I’ve pointed out before that by using nuclear engines the fuel mass that is needed to get to Mars would be a lot smaller. And a nuclear powered Mars craft wouldn’t necessarily be constrained to the narrow launch windows of conventionally powered space craft (it would burn more fuel during such trips and carry less cargo, but it would still be able to make the journey). Of course, just because we are in space doesn’t mean all the problems associated with nuclear power will magically go away (in fact some of them get worse). And of course putting dozens of astronauts in close proximity to a nuclear reactor raises all sorts of safety questions, nevermind what would happen if it were to crash back onto earth. But then again, Musk will also need to haul along some nuclear material in the form of RTG’s to keep his spacecraft and Martian colony warm through those cold Martian nights.
Ultimately, supporting the million people on Mars by 2050 Musk proposes just isn’t possible with our current technology. We still aren’t even sure if its possible for humans to live and survive on Mars permanently (e.g. how much gravity is too little for permanent survival?). So it would make a lot more sense to stick to two way return missions and a smaller crew of, say a dozen at a time. These could explore Mars over multiple missions, determine its habitability and ultimately lay the ground work for future colonisation.
So if this is true why is Musk not admitting as much? Well because right now he can dazzle the media, plus his army of supporters, and they will lap it up. Its free advertising. The minute he starts bringing up pesky little facts and admitting to a big long list of engineering problems that need fixing, they’ll lose interest. Consider that any SpaceX video (or those from Mars One or the Gateway foundation) gets tens of millions of views with almost universal praise and plenty of media coverage. Meanwhile the sceptic series I’ve been pointing to has only a few thousand views. People tend to chose comforting lies over unpleasant truths.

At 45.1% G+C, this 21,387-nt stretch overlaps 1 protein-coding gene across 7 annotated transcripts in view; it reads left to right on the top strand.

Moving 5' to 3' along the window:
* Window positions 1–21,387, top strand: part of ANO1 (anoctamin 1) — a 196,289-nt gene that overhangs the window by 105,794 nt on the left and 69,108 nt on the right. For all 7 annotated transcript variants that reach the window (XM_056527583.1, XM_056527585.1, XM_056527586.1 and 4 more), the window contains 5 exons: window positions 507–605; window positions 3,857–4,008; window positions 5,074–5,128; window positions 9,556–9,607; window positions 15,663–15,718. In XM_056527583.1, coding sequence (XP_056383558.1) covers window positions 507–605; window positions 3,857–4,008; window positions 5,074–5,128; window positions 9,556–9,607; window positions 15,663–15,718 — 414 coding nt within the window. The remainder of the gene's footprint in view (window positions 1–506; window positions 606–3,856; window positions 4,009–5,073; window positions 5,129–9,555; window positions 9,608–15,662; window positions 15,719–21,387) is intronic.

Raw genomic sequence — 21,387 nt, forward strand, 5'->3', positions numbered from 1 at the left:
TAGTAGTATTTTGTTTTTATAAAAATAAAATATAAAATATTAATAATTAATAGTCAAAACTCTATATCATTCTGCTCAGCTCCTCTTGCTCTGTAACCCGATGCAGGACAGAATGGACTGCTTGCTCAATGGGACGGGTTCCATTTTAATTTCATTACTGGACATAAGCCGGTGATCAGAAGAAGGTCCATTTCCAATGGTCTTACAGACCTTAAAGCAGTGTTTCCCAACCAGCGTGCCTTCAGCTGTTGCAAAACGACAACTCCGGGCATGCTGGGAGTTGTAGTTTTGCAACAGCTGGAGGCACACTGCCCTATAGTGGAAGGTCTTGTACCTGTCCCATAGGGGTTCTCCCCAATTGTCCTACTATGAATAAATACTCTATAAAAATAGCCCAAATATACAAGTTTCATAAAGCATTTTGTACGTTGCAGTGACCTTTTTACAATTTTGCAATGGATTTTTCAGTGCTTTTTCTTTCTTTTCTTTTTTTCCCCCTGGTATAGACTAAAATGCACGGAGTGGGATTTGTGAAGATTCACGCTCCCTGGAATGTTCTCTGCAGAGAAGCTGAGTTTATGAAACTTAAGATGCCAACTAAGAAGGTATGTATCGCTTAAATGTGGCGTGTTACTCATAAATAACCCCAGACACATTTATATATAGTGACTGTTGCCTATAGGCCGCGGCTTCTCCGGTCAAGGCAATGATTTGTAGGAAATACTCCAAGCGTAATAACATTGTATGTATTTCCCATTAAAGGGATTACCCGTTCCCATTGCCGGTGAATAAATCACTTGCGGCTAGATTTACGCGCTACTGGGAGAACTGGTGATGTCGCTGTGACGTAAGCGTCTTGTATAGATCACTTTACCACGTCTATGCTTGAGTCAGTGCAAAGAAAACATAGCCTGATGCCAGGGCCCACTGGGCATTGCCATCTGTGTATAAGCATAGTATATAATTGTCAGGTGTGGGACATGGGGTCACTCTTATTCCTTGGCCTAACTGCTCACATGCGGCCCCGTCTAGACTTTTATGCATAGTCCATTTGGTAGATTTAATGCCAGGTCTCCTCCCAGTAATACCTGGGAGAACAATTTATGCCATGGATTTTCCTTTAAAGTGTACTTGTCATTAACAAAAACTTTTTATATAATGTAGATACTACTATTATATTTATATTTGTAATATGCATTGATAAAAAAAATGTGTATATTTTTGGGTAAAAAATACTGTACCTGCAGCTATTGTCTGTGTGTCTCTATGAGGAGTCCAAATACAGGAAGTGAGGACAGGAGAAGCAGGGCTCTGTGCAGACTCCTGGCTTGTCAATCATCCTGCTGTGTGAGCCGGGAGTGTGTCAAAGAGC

And the simp‘s shilling for Musk online are only doing so in the forlorn hope that they might be picked by the chosen one Musk to go. But once it becomes clear that there’s only a few dozen seats available, which will have to be reserved for astronauts and scientists, he might not be so popular. And the minute he mentions nukes (even just a couple of RTG’s), every government on the planet is going to be right up his ass demanding oversight.
And too be fair, Musk ain’t exactly the full shilling. He recently got rebuffed by Egypt for suggesting the Pyramids were built by aliens (which didn’t go down well). He’s previously talked about nuking Mars and he’s gotten told off before by the SEC for making false claims on twitter and very nearly got himself into some serious hot water (as in jail time). Now I have no doubt that SpaceX has plenty of very talented engineers, but I get the impression Starship is a project Musk is personally leading. And it shows. The danger is that at some point he’s either got to deliver. And if he can’t, that’s when he might face something of a backlash.
As I’ve said before, there’s nothing wrong with space exploration, but only so long as you are setting goals that are achievable, with a realistic timetable and where such efforts will have a worthwhile outcome. Long term planning towards sending a small team of scientists to Mars, to follow up on the probes we’ve already sent, sounds like a reasonable goal to me. Sending a million bloggers, bitcoin bugs and gamers to Mars, hundreds at a time, sounds like a recipe for disaster…. unless Musk’s real plan is the same as the Golgafrincham from the Hitch Hikers Guide that is!